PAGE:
The N.F.L. on Wednesday extended the contract of Commissioner Roger Goodell for another five years, ending an unusually rancorous monthslong standoff with Jerry Jones, the Dallas Cowboys’ owner, who wanted to derail the deal.
A committee of owners negotiating Goodell’s compensation signed off on a contract worth roughly $200 million over five years, which is in line with his current deal. But unlike his current arrangement, nearly 90 percent of the potential compensation will be paid only if a variety of financial targets are met.
The N.F.L. and its commissioner routinely negotiate such matters behind closed doors. But this year, disorder among owners spilled out in public, leading to an extraordinary tit-for-tat of threats of legal action and rebukes that added to the sense of a league anxious over its future.
Despite declining television ratings, persistent worries about the safety of the game and a backlash against the league because of players protesting during the national anthem, the league is still a financial juggernaut, with $14 billion in annual revenue. That is a big reason the owners are comfortable keeping Goodell — who became commissioner in 2006 — on for another five years.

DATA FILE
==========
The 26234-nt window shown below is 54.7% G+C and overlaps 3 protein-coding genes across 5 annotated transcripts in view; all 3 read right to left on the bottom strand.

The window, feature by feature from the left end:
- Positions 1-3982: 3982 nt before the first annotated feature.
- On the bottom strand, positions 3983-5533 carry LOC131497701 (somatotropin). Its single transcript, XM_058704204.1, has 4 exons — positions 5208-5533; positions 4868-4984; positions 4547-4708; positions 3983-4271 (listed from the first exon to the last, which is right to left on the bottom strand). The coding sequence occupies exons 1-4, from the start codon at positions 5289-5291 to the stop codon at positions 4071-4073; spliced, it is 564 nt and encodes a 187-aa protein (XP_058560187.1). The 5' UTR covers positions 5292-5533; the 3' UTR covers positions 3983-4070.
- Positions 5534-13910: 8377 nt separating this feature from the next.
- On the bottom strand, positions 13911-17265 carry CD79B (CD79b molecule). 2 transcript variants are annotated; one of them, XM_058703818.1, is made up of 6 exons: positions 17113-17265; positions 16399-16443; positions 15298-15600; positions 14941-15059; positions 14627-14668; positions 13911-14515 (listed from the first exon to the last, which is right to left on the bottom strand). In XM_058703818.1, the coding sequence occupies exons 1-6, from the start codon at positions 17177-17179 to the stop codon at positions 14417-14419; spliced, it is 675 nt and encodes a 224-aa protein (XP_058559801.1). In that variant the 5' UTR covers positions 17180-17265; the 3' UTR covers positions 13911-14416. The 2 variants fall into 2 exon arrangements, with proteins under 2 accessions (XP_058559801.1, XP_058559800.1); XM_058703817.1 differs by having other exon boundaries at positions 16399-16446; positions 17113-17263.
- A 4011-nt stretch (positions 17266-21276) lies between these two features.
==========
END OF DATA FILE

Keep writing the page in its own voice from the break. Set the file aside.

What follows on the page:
But with anxiety over the league’s weaknesses growing, Jones and other owners wanted to ensure Goodell continued to focus on growing the league’s business. As a result, they have insisted that most of his compensation in the coming years be based on the N.F.L. hitting financial targets, with various owners signing off on bonuses linked to the targets. Goodell’s guaranteed salary before those potential bonuses will be about $4 million a year.